If you’re reading this, you likely already have your popcorn ready, as the cat is now fully out of the bag that Architects have stooped to new musical lows. If it hadn’t yet hit you that this band was on a steady decline with For Those That Wish To Exist (despite there being a few redeeming moments), you definitely know now, as the classic symptoms of a broken spirit is an agonizingly unsatisfying musical offering for a band of such high caliber. All that you need to know is that this album possesses as much passion and creativity as the album artwork, and it’s a damn shame this is a reality considering their potential and what they used to be.
Before we get into it, I want to make it absolutely clear that the criticisms brought up here are not rooted in anger due to Architects no longer being as heavy as they once were. There has been a steady decline in the inherent quality of their music, and that has nothing to do with the heaviness (or lack thereof) of the music itself; The Here and Now is a great example of them doing lighter tunes effectively, even if the band themselves think otherwise. Subpar music is subpar music regardless of whether it is heavy or soft, and this new album is exactly that. With the classic symptoms of a broken spirit, Architects plunge to new lows with their dialed-in, heavily formulaic, and overdone album that sounds as if it was a rushed collection of B-sides.
In the grand scheme of things, one band changing up their style is not the end of the world, since, living in the golden era of music that we currently live in, there are handfuls of artists that fill the gap that is left feeling void. The world does not gravitate around me, you, or anyone else, so feeling personally offended when a band changes their sound is just a waste of emotional headspace. It is childish to criticize a band solely because they aren’t as heavy as you may want them to be, but if the inherent quality of the music genuinely suffers as a result, then it is fair game to tear it apart on account of the lack of said quality, which is precisely the case on Architects’ latest seeming half-effort.
Architects have always been one of those special bands that stood out alongside their counterparts with their unrivaled ferocity and incredibly poignant lyricism that were ahead of their peers. But as time went on, they’ve done nothing but regress across the board. The songwriting has suffered heavily over the past several releases, as their musical output is now nothing but utterly formulaic tracks hot off the stadium metal assembly line. The dead giveaway that Architects have lost their magic is the fact that there is no longer any dynamic push and pull between the instrumentals and the vocals, but rather a prioritization of big choruses and only that.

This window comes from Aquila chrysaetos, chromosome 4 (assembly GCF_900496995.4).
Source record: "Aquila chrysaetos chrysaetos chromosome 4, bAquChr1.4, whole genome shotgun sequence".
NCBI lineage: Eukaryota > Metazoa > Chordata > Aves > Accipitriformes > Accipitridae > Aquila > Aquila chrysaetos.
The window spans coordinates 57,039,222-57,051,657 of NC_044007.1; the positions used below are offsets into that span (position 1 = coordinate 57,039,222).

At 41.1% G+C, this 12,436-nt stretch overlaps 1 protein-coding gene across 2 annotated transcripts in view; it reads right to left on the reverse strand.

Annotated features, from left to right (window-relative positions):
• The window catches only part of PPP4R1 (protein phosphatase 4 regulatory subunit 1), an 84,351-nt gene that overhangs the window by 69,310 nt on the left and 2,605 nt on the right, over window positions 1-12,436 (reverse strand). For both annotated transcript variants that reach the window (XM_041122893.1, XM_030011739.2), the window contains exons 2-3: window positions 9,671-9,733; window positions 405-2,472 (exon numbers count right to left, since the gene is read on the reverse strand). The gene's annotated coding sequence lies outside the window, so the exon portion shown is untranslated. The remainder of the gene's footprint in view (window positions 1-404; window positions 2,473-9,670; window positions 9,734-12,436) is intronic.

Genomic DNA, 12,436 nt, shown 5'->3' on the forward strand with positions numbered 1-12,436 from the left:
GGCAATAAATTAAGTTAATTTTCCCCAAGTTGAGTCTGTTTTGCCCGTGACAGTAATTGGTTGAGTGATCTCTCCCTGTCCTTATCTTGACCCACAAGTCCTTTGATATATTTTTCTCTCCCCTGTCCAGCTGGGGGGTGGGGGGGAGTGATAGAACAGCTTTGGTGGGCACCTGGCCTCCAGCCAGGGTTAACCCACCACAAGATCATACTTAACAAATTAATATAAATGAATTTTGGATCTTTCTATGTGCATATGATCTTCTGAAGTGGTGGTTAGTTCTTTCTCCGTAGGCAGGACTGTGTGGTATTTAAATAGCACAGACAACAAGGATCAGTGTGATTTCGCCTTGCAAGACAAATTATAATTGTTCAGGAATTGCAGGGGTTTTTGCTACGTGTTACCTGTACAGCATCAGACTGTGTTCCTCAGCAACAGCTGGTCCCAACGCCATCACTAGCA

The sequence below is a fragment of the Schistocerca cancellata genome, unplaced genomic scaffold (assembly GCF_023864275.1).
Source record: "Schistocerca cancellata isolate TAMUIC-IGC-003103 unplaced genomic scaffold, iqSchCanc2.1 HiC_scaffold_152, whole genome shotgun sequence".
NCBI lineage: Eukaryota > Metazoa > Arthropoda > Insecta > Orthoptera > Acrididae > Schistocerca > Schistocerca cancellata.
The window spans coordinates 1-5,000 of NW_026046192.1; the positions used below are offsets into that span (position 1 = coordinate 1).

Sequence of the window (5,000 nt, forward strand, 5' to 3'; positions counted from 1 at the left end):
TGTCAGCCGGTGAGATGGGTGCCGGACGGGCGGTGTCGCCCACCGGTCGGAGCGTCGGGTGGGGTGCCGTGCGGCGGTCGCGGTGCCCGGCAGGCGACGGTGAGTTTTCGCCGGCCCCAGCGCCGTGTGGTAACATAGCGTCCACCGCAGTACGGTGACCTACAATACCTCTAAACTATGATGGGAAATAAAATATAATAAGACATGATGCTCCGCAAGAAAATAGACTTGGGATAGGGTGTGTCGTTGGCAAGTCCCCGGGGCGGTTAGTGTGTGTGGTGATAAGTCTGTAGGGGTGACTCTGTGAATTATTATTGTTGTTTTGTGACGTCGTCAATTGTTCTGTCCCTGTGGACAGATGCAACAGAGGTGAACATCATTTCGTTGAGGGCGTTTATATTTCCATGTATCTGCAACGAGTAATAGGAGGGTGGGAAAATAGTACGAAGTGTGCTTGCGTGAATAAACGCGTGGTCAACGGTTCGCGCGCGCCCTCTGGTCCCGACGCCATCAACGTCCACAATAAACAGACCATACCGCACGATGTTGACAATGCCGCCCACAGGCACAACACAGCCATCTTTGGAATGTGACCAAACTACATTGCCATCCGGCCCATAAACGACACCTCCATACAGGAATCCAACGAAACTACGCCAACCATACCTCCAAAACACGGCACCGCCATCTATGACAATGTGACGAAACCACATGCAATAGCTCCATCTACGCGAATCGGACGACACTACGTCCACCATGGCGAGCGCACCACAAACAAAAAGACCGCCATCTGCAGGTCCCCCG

Their music has become completely centered around Sam Carter’s overproduced vocals, the dull instrumentals contributing nothing more but a backdrop to simply cater to the constantly diminishing attention span of today’s average listener. It sounds as if they put all their effort into writing choruses and then patched together the rest so that it qualifies as a whole song. Hell, even the main vocal melody in the chorus of “spit the bone” sounds as if it’s recycled, albeit slowed down and extended a bit, in the song that immediately follows, ‘burn down my house’. It is blatantly obvious just how lazy the writing on this record is. Just slip in your minimalistic verses with whisper vocals in between the anthemic choruses and throw in a spicy breakdown towards the end and people will eat it up no questions asked; they are smart to do so from a financial perspective, I’ll admit that. Minimize your effort and maximize your outreach and boom, profits.
This shift in priority leads to neglected instrumentals, as all you get are power chords and repetitive chugging rhythms. Many of the riffs found on this record sound like jumbled reiterations of one another. Not only that, but they add so many electronic touches here and there that don’t contribute much as if they’re just trying to add a layer of shiny musical polish to distract from the lack of any genuine substance underneath it all. There was a point in time at which you could hear the genuine personality oozing from each instrumentalist, but now they all have zero character whatsoever and are completely unrecognizable as a result. The only song that actually surprised me as it actually strayed from the path of their overplayed recipe (albeit not much) was “a new moral low ground”. There was an unexpected but very welcome ambient bridge, which ended up leading into a brief, moody guitar solo that was refreshing considering what I’ve heard up until that point. That was the first and last organic piece of music I heard thus far on this record.